The actual structure is really cool though: it was the original Durango DC electric generation facility. The smokestack still stands, though the museum is solar powered now.

Local deer walk the streets of Durango, CO. Photo by Jack Bohannan
Local deer walk the streets of Durango, CO. Photo by Jack Bohannan

While walking back to Main, we see two young deer grazing on the landscaping outside one of the breweries. The camera phones of the people on the patio all come out, but deer are a pretty common sight within the city limits.

When we lived here, we grew tired of the animals I termed “the idiots,” and we both wished they did a better job of staying out of the road.

All the same, it’s incredible how the wilderness mingles with the town in Durango – that’s why people are drawn here, and why my wife and I find ourselves contemplating a move back.

Durangotangs, as the locals are called, know a good thing when they find it.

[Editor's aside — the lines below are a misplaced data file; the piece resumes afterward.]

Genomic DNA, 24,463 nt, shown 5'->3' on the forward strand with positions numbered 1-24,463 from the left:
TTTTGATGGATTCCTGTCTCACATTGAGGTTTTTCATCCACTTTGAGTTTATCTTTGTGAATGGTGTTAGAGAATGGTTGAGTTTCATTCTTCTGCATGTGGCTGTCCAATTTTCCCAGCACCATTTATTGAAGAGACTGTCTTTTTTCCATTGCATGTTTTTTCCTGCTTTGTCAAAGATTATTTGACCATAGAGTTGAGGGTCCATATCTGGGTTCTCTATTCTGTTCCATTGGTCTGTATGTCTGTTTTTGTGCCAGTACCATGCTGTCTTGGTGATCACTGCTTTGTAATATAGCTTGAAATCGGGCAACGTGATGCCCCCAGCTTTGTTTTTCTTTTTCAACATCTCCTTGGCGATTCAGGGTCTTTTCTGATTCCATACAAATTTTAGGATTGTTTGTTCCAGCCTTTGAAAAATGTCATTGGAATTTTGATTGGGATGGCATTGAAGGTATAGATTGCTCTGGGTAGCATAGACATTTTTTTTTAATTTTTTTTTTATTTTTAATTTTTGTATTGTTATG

If You Travel to Durango:

Ride the train, but get off it. Spend the night camping in an incredibly remote place that you didn’t have to hike too, or hike further in and have the world to yourself.

If you’re there in the spring, go rafting. But if you visit in late summer when the Animas is low, go tubing.

Floating from the north end of town to the south in an inner tube is a great way to beat the heat. Ask about tube rental at the raft shops.

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Author Bio: Jack Bohannan is a freelance writer and former resident of Durango now living in the Denver area. Read more of his work at